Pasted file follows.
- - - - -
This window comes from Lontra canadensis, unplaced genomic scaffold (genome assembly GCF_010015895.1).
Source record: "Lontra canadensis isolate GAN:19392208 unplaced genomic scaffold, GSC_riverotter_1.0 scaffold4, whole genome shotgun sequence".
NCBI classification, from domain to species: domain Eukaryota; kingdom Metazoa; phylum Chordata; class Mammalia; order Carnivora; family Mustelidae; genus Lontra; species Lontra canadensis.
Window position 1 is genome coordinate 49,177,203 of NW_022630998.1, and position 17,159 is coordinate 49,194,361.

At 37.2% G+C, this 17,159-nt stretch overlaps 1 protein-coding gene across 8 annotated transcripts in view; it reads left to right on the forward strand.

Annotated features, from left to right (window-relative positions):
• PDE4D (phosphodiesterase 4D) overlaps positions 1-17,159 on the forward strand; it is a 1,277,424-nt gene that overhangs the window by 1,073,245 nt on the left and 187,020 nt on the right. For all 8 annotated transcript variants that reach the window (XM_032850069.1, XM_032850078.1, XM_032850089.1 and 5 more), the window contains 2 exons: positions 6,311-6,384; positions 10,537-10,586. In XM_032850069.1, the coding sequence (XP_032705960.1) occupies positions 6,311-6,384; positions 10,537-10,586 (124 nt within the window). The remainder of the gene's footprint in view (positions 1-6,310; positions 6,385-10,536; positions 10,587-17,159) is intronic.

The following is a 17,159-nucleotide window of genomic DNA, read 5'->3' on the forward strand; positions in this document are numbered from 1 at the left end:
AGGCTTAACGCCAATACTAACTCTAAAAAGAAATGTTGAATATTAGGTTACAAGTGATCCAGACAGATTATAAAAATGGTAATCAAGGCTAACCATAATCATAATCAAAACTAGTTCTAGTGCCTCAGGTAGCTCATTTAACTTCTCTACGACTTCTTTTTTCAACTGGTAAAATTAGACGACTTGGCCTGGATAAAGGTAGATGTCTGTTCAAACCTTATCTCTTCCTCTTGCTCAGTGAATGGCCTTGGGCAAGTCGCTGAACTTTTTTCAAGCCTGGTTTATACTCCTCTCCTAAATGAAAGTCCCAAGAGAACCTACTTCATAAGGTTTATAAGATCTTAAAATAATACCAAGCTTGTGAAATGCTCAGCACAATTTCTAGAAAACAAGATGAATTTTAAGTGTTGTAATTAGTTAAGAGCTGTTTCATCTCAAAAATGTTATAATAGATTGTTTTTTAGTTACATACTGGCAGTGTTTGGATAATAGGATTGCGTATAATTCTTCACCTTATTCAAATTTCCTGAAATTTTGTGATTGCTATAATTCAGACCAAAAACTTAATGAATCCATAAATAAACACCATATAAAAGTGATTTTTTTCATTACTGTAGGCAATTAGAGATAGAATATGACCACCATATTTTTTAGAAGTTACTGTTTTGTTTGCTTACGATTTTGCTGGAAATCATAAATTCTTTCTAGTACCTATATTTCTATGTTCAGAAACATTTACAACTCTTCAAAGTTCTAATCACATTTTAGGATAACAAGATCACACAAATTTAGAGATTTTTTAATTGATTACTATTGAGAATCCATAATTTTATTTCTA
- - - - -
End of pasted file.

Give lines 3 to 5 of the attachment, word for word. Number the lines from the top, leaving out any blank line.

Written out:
NCBI classification, from domain to species: domain Eukaryota; kingdom Metazoa; phylum Chordata; class Mammalia; order Carnivora; family Mustelidae; genus Lontra; species Lontra canadensis.
Window position 1 is genome coordinate 49,177,203 of NW_022630998.1, and position 17,159 is coordinate 49,194,361.

At 37.2% G+C, this 17,159-nt stretch overlaps 1 protein-coding gene across 8 annotated transcripts in view; it reads left to right on the forward strand.